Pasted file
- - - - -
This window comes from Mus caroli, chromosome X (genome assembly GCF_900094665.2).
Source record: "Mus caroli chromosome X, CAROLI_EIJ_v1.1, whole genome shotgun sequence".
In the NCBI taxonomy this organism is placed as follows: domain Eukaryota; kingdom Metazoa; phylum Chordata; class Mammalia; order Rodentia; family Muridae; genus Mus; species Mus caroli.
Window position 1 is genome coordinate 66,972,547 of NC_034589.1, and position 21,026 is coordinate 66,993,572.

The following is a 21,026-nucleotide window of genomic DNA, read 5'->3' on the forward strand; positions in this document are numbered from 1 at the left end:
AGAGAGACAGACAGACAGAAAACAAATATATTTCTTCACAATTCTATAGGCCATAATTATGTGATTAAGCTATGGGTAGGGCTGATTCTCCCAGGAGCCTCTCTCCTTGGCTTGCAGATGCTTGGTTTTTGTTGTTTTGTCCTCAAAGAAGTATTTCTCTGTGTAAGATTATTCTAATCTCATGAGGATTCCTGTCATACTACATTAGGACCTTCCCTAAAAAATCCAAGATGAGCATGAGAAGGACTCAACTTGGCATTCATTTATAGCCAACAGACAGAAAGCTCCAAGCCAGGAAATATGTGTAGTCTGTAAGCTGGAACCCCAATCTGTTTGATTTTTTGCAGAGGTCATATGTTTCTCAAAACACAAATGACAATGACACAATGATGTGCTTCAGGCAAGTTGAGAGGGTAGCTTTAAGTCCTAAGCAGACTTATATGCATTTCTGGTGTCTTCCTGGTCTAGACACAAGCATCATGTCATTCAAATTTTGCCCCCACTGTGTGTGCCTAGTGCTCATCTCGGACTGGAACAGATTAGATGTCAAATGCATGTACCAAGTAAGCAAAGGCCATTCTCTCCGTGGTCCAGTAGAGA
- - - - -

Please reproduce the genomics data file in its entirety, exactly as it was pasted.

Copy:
This window comes from Mus caroli, chromosome X (genome assembly GCF_900094665.2).
Source record: "Mus caroli chromosome X, CAROLI_EIJ_v1.1, whole genome shotgun sequence".
In the NCBI taxonomy this organism is placed as follows: domain Eukaryota; kingdom Metazoa; phylum Chordata; class Mammalia; order Rodentia; family Muridae; genus Mus; species Mus caroli.
Window position 1 is genome coordinate 66,972,547 of NC_034589.1, and position 21,026 is coordinate 66,993,572.

The following is a 21,026-nucleotide window of genomic DNA, read 5'->3' on the forward strand; positions in this document are numbered from 1 at the left end:
AGAGAGACAGACAGACAGAAAACAAATATATTTCTTCACAATTCTATAGGCCATAATTATGTGATTAAGCTATGGGTAGGGCTGATTCTCCCAGGAGCCTCTCTCCTTGGCTTGCAGATGCTTGGTTTTTGTTGTTTTGTCCTCAAAGAAGTATTTCTCTGTGTAAGATTATTCTAATCTCATGAGGATTCCTGTCATACTACATTAGGACCTTCCCTAAAAAATCCAAGATGAGCATGAGAAGGACTCAACTTGGCATTCATTTATAGCCAACAGACAGAAAGCTCCAAGCCAGGAAATATGTGTAGTCTGTAAGCTGGAACCCCAATCTGTTTGATTTTTTGCAGAGGTCATATGTTTCTCAAAACACAAATGACAATGACACAATGATGTGCTTCAGGCAAGTTGAGAGGGTAGCTTTAAGTCCTAAGCAGACTTATATGCATTTCTGGTGTCTTCCTGGTCTAGACACAAGCATCATGTCATTCAAATTTTGCCCCCACTGTGTGTGCCTAGTGCTCATCTCGGACTGGAACAGATTAGATGTCAAATGCATGTACCAAGTAAGCAAAGGCCATTCTCTCCGTGGTCCAGTAGAGA